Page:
If they don't have padding or margin it means the layout class is responsible for spacing and alignment. It should then be possible to move components around the page without refactoring. If something is not aligned, or spacing is not right it means the layout container is wrong.

Some of the hardest components to work with in this way are icons and images. For these I still recommend avoiding width and heights. If it's really needed I recommend using a utility classes.

Utility classes permalink

There are not many utility classes in Supermaya which is why they are not prefixed. If you need more, it might be a good idea to prefix them with something like u-. Utility classes can be combined with presentational components or used on their own. They should do just one thing. Some examples are:

  • apply the theme colors
  • hide elements intended for screen-readers
  • Set a size variation on an icon.

Use this as an escape hatch when needed but try wherever possible to follow the principals regarding the separation of layout and presentation.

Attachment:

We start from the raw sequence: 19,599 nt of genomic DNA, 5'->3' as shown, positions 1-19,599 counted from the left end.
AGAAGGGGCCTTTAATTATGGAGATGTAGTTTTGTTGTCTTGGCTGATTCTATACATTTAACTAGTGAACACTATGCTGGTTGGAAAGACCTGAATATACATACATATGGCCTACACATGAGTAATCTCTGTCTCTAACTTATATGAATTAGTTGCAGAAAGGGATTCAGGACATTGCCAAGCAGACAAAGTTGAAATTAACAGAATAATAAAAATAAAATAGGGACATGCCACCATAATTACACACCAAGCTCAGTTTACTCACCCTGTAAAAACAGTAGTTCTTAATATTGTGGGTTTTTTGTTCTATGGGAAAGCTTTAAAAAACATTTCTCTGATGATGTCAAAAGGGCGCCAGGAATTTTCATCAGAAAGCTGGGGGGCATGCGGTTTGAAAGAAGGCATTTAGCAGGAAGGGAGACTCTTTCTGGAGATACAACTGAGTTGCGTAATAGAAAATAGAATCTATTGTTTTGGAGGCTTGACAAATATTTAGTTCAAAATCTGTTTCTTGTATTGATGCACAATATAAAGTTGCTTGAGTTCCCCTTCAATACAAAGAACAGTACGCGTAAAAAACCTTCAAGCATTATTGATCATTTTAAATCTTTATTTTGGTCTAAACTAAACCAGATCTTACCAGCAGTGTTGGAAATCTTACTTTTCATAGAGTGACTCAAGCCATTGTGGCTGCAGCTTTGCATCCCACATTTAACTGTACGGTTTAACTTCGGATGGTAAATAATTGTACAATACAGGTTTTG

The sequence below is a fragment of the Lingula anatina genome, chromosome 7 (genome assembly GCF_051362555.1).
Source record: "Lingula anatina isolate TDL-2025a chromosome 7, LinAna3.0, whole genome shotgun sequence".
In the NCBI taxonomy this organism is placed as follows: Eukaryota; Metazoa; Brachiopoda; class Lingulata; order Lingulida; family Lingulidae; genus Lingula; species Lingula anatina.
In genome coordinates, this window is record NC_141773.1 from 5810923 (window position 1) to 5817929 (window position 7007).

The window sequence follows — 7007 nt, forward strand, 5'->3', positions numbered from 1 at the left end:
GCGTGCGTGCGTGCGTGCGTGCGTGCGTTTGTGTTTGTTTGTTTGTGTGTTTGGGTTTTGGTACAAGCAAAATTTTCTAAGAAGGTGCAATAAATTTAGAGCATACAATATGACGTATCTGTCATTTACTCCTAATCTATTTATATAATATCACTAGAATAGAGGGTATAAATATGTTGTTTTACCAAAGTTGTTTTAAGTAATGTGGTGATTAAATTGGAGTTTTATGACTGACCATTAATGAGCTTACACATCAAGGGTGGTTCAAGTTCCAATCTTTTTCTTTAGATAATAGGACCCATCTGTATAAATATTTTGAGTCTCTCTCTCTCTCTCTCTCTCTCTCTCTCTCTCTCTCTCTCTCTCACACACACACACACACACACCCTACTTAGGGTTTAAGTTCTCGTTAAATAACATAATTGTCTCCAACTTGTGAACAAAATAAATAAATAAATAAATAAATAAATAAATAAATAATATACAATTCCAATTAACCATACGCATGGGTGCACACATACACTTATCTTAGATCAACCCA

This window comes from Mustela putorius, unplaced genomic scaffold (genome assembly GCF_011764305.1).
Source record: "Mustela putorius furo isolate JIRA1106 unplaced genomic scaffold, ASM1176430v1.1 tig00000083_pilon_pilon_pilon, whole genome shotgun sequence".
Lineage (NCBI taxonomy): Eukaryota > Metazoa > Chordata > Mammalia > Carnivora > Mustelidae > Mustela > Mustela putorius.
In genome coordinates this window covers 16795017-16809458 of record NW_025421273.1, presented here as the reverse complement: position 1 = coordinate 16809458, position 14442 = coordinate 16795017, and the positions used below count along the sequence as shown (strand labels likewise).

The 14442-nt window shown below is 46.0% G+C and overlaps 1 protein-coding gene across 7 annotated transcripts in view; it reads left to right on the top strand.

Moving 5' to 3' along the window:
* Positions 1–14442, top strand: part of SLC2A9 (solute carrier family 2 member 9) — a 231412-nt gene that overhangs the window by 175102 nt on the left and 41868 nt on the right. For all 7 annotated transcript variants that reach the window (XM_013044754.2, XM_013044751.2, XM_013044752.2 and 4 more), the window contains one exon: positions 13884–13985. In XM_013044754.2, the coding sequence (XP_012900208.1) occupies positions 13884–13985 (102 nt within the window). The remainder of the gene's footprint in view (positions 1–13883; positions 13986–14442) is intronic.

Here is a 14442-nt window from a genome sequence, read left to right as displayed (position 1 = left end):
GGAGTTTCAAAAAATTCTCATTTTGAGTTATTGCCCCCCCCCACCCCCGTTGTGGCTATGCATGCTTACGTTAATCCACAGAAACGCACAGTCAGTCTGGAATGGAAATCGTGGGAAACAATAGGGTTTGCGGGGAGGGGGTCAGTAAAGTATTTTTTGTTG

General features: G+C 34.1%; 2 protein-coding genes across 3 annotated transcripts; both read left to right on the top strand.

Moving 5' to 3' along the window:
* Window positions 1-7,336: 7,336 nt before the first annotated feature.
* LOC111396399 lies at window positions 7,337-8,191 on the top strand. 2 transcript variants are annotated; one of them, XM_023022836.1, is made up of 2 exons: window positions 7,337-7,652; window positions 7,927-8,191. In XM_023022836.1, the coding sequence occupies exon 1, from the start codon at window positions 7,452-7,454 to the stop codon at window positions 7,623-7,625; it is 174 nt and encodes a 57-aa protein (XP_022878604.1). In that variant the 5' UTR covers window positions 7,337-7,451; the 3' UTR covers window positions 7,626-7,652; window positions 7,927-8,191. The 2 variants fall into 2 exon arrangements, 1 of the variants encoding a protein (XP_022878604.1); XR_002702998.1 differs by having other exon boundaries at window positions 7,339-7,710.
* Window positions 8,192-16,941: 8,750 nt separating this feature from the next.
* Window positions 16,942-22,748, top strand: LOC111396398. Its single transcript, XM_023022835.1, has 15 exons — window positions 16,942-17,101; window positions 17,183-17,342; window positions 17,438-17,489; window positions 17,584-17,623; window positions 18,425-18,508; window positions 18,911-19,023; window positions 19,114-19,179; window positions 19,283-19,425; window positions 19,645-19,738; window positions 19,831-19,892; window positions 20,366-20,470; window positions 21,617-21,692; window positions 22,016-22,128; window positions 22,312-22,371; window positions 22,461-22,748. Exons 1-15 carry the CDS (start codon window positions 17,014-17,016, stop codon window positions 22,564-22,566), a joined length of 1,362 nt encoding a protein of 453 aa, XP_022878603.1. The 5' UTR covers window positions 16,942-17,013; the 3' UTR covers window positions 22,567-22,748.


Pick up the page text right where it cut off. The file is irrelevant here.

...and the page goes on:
Use of variables permalink

There are two types of variables used in Supermaya. Static scss variables and dynamic custom-properties. I try to define all variables including custom properties at the top of the a stylesheet. I keep the number of global variables to an absolute minimum.

If anything in my CSS changes because of a dynamic condition such as a media-query I make this a custom property. This allow me to define the logic separate to the presentation. An example looks like this:

$bp-container: 800px;

.l-container {
--container-margin: 0.5rem;
}

@media (min-width: $bp-container) {
.l-container {
--container-margin: 1rem;
}
}

.l-container {
margin: var(--container-margin);
}

Organising variables in this way means that there is only once place where I apply declarations to a class. I don't need to search the CSS to find out what is changing. Anywhere I see a var() statment I know this is a dynamic property and I can look to the top of the page to see the logic. If you are interested in finding out more about this I wrote a blog post about this approach.